Amazon Go, the Seattle supermarket built to get rid of lines inside the store, opened for business on Monday with a big line outside.
The place is by all accounts a marvel: an 1,800-square-foot convenience store that sells sandwiches, snacks, beer and more, but instead of checking out, you check in, by scanning a smartphone code at a glass-doored entry gate. When you’re done shopping, you just walk right out, and Amazon sends you a receipt. Just as it does online, Amazon records your every interaction with every product.
The Seattle store opened to Amazon employees more than a year ago, and has been in testing ever since. (When I stopped by in November, I was not allowed beyond the gates, and an Amazon guard wouldn’t let me take a photo.) Some of the issues that reportedly delayed opening include children moving objects around, people with similar body types confusing the cameras, and crowds. Dilip Kumar, vice president of technology for Amazon Go and Amazon Books, told the Wall Street Journal that employees didn’t just test the technology, they trained it.
Now, it seems, the market is ready to go to market. And with its debut comes dual waves of excitement and concern: excitement that the ennui of the checkout line may be obsolete, and concern that Amazon is about to eliminate the nation’s 3.5 million cashiers.
Gianna Perini, the Amazon executive who heads up the Go project, told reporters the store’s effect on employment would likely amount to a reorganization, with some jobs (cashiering) shifting to others (stocking, customer assistance). “We’ve just put associates on different kinds of tasks where we think it adds to the customer experience,” she told reporters.
That is one possibility: A company automates, makes more sales, and redistributes workers to less taxing jobs. At Panera, one of a number of U.S. restaurant and fast food chains to invest in ordering kiosks, CEO Blaine Hurst told the Atlantic that “labor has been redeployed back into the café to provide a differentiated guest experience.”
Of course that’s what managers always say. When United debuted kiosks for baggage tagging at O’Hare in 2014, the airline said it was about efficiency. But if “efficiency” doesn’t mean reducing headcount, which it often does, it means doing more business without hiring more workers. Kiosks reportedly cut check-in costs for airlines by a factor of 25!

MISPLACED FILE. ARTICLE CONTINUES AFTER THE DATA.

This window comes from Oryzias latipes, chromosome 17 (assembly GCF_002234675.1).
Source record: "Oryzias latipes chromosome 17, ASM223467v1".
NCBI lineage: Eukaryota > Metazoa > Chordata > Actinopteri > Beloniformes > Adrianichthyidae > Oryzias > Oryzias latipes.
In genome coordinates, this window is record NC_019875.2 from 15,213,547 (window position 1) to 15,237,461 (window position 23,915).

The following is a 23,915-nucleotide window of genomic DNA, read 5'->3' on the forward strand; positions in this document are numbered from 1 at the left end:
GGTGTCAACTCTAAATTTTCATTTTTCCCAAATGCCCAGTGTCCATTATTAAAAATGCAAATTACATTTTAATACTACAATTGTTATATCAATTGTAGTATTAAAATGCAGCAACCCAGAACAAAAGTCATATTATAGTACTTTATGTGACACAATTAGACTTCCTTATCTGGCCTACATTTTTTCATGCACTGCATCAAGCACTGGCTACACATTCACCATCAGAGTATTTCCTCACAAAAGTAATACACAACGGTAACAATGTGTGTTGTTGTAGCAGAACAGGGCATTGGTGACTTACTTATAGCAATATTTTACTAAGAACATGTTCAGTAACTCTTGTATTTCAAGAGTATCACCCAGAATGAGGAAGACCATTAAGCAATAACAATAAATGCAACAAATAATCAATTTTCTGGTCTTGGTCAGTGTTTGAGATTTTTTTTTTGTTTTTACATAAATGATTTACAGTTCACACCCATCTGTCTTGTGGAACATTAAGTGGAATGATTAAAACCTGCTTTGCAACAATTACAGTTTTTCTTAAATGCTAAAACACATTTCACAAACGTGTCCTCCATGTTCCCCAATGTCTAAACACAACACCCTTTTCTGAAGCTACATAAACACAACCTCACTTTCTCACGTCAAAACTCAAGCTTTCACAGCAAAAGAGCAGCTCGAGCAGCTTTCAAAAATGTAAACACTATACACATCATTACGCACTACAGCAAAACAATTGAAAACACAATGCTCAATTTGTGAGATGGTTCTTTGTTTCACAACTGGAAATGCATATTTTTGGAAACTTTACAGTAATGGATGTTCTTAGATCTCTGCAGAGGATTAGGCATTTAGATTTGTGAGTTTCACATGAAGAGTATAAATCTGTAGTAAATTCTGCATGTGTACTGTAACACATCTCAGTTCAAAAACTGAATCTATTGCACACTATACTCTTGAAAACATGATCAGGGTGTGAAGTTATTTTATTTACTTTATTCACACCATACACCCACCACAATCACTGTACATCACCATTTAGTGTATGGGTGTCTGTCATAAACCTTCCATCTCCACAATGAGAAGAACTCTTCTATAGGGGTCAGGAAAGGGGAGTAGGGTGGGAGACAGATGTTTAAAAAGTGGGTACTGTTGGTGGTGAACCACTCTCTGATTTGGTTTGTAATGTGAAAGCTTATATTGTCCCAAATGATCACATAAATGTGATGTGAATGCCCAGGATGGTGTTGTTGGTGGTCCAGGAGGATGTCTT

It’s also likely that new supermarket purchase technology could eliminate low-wage, low-skill jobs and create high-wage, high-skill jobs. That’s how economists usually view technological innovation in relation to labor. This transition is good for the economy in the long run, as workers get better jobs. In the case of Amazon’s technology, a store might need fewer cashiers but more optical engineers and software developers. That expense would be covered by the increased rate of sales.
Even this upside, though, hurts the laid-off workers who don’t have the skills to be software developers. And some analysts worry this kind of improved self-check-out tech will hit retail and food and beverage jobs particularly hard, a sector where job losses from e-commerce—which disproportionately impact women and people of color—have drawn little attention, especially compared with blue-collar jobs held by white men, like coal mining and truck driving.
A final option is that Amazon’s tech may prove expensive to deploy and difficult to manage, and its arrival in Seattle is akin to the brief run of the Concorde—miraculous, revolutionary, but ultimately, too much trouble to keep up in a low-margin business like convenience stores. We don’t have any idea if the mysterious system behind Amazon Go can be distributed at competitive cost and at scale, like an iPhone, or if it is an expensive, one-off display of ingenuity, like the many gewgaws corporate America once paraded at the World’s Fair. History is littered with automats and self-cleaning houses, after all—time and labor-saving inventions that were displayed or put to market, but failed to last.